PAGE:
Despite weeks of preparation for the Holy Month, the first day of Ramadan always catches us unawares. It does not matter how many lanterns are displayed in how many shops; it does not matter how many tonnes of nuts and dried fruit are sold on every street corner; it does not matter that every 15 minutes or so one will catch the dancing fanous on TV singing "ahlan Ramadan...Ramadan gana" (welcome to Ramadan, Ramadan is upon us). The first day always seems to create all the panic of a surprise event.
The beauty of the first day is that it guarantees a family reunion, an achievement very few occasions in 365 days are able to manage. No wedding, no funeral, no social occasion will make the thought of not being with the family as heretical as the first day of Ramadan. There are, of course, occasional squabbles between spouses over which pair of parents would have the honour of seeing the grandchildren misbehave around the dining table on the first iftar, and which will be cleaning the mess the day after.
The beauty of the first day is also that when all of Cairo is packed inside the oriental confectioneries, choosing thehalawiyat (sweets) they will bring over to said family's iftar only two minutes before the madfa' goes off, the vendors behind the display cabinets, overworked and hungry, will distribute a handful of sweets to all present should the call for maghreb resonate.
One realises in such moments how kind people are, if given the chance. People really look forward to Ramadan to treat each other well (they are more successful after iftar, though, than before). One also realises how spiritually frustrated people can get during the year, as the daily gruel of survival leaves little room for anything else. Once Ramadan is around the corner, many resolve to dedicate the month to piety, spiritual fulfillment and soul cleansing with the eagerness of the deprived. Too many distractions, too many problems, too many obstacles in the way of peaceful moments spent in divine contemplation.
Which reminds me of one time in Ramadan when I saw my aunt Pakinam, eyes shut, focusing on her post-iftar prayer regardless of the racket my sister and I were making in the room. We were jumping on the bed, falling off, laughing loud, hurling hard plastic objects at each other (one, a green headless Diplodocus landed on her prayer rug), yet aunt Peki did not flinch. Her lips moved with the muffled Qur'anic recitation, she kneeled, she rose, prostrating herself in concentrated humility while airborne toys brought her menace. Then, the phone rang. Normally my sister and I would race to see who among the people not calling for us was on the line to wish them Ramadan Karim and tell them how we had fasted, because eating just an apple and a bag of chips doesn't count. But we were having too much of a ball jumping on the bed to bother this time, and so the phone kept ringing... and aunt Peki began to lose both her patience and focus, until, raising the palm of her hands to her temples, she uttered what my sister and I could swear was a prolonged and solemn "aaallooooooo".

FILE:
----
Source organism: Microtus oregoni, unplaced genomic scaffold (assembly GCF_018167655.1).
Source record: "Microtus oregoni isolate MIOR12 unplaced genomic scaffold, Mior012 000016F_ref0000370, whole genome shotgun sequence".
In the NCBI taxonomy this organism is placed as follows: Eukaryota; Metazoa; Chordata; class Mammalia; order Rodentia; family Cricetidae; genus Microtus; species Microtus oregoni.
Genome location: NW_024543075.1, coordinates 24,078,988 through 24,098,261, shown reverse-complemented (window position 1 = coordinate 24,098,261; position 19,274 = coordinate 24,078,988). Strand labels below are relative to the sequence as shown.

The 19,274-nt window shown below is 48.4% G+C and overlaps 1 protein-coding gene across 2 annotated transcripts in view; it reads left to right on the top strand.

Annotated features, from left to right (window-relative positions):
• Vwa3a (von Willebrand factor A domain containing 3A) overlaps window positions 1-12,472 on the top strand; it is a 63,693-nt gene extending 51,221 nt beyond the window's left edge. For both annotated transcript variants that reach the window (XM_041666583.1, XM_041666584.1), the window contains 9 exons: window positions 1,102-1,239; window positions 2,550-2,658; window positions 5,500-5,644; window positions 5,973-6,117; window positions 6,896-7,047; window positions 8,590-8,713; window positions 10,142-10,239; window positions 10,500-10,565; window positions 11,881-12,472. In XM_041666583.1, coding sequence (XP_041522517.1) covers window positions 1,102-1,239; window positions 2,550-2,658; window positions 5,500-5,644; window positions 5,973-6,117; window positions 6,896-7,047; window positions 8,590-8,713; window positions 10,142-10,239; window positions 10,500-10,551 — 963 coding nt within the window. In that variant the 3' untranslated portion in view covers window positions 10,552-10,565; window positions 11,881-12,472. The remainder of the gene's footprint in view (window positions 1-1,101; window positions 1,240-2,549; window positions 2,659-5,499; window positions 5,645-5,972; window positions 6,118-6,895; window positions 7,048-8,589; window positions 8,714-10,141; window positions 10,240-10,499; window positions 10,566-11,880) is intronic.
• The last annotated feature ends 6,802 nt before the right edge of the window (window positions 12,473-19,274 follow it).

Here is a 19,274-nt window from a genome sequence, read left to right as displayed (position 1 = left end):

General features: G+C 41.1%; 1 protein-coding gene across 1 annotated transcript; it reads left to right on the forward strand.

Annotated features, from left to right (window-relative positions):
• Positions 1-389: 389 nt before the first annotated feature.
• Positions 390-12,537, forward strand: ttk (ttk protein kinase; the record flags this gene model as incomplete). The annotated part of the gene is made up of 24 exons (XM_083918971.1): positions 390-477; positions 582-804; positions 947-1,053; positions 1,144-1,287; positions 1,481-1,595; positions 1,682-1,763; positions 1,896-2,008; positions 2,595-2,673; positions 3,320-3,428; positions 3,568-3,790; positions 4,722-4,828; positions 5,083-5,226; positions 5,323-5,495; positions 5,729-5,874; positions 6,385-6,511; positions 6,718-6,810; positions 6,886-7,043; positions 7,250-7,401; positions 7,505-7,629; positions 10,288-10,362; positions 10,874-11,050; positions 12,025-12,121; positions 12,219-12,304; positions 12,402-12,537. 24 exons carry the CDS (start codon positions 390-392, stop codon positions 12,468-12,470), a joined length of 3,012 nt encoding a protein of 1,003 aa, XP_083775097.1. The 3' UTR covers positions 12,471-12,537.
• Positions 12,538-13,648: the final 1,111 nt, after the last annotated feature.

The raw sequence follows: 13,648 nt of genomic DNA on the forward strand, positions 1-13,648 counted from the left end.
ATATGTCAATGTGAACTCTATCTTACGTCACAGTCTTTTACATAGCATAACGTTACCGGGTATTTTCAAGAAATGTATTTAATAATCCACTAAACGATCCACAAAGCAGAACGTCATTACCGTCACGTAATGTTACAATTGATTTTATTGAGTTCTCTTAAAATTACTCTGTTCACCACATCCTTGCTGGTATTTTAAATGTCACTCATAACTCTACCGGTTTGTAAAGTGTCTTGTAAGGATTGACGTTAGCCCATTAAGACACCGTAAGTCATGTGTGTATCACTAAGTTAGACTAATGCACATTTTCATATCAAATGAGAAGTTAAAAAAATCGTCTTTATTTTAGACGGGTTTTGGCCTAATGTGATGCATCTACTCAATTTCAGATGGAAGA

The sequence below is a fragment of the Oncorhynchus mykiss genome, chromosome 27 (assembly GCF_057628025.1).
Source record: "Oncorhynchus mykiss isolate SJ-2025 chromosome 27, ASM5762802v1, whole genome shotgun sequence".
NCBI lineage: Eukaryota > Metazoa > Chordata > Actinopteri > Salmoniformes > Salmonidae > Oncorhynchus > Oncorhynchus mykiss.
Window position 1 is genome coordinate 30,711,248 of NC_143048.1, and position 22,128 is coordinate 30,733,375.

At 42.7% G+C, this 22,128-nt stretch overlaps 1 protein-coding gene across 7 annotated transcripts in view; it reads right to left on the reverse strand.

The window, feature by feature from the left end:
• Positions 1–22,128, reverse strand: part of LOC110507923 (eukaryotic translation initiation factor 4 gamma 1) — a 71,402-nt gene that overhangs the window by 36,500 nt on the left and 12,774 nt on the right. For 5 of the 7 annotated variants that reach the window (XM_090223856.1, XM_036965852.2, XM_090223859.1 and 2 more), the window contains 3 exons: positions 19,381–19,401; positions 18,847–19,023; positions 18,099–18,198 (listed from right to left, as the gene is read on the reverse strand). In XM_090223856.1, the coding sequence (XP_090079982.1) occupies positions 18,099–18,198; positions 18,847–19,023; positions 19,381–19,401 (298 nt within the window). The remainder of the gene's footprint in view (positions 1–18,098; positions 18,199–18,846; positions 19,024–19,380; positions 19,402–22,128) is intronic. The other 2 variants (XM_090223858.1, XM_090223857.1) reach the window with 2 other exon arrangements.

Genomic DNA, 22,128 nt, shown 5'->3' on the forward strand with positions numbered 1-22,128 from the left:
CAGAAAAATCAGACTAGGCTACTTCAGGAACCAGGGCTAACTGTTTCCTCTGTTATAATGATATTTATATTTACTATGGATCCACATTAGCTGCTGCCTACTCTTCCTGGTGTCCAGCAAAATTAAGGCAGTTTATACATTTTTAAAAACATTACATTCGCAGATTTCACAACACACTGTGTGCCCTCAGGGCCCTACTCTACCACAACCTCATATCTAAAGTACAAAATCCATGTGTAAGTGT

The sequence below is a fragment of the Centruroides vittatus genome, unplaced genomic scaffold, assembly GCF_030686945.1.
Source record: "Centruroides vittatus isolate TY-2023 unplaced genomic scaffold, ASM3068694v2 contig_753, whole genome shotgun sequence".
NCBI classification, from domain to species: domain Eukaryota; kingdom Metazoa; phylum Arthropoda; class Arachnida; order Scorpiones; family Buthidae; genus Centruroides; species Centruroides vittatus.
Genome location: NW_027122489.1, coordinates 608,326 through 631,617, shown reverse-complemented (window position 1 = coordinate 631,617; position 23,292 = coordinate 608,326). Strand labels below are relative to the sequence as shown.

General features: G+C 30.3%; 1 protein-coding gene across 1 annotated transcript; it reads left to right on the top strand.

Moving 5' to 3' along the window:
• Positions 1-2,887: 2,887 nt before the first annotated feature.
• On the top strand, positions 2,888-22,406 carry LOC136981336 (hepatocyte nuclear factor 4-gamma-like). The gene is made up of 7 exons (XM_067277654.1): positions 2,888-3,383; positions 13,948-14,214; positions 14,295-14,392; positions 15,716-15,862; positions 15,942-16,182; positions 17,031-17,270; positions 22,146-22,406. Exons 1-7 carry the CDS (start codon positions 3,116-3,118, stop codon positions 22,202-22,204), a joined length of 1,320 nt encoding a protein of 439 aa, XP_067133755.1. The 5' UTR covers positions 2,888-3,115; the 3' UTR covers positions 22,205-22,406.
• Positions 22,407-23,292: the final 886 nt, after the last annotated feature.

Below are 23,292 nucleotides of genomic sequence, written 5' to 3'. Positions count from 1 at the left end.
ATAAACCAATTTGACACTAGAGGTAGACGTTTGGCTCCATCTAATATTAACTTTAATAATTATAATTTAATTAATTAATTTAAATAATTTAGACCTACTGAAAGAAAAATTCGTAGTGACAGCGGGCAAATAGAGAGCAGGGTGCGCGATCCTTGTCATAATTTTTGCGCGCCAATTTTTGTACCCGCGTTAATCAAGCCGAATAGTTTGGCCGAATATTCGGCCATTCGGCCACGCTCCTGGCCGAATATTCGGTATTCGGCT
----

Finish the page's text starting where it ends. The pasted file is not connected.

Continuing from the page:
For aunt Peki, the distraction was simply her unruly nieces, but for a whole people the distraction is the bandwagon concentration on consumerism, on festive release. Thousands will flock nightly to the mosques; thousands will stay right home and watch TV; thousands still will try a new "tent" every night, to smoke shisha till the wee hours of the day.
But the first day is always different. The first day is one of a collective ill temper caused by all the unsmoked cigarettes, the longed-for morning coffee, the oft-failed attempt not to verbally abuse those who get on our nerves, the panic of having to compete with a few million people who want to be home at the exact same moment. But it is also the day on which the bad mood fades just as collectively. Everybody knows that everybody else will be fine after the first spoonful of soup; and even finer still on the balcony, smoking that longed-for cigarette, sharing that moment of communal relief with all those other people on all those balconies overlooking all those empty streets. It is a moment of understanding, of complicity. The pity, however, is that, with the same unspoken understanding, everybody knows that the last bite of konafa will herald the time for the entire family to park itself in front of the TV set and watch show after show of supposedly humorous programmes. My pleas for seizing the opportunity of the gathered family to engage in some meaningful conversation have been politely but firmly dismissed. We will watch TV, and we will discuss the programmes. "An analytical comparison with last year's fare is not meaningful enough for you?" seems to be the answer.
I must admit, though, that there is one moment of the TV family gathering in Ramadan that I would not miss for the world: Candid Camera. It is not the show itself; it is watching my parents watching the show. Dad adores the programme; Mom finds it annoyingly silly and has difficulty tolerating Dad's amusement. So the yearly scenario is that Dad will begin to chuckle, then laugh, then turn bright red with tears in his eyes, cracking up while Mom is watching him with one raised eyebrow, in disdained disbelief, eventually throwing the inevitable "I really don't understand what is so funny. This show is so dumb," but with such utter disgust that Dad will laugh all the louder from the look on her face, me joining him, folding in two from the abdominal pain of having to laugh and digest at the same time, while the corner of Mom's upper lip expresses no less than sheer contempt as she mumbles "You two are hopeless," and walks out in the direction of the halawiyat platter. Dad and I eventually manage to calm down and go after her, myself commending her delicious konafa as I devour yet another slice, while Dad tickles her saying "Sousou ya Sousou." No matter that there is no trace of an "s" in her name.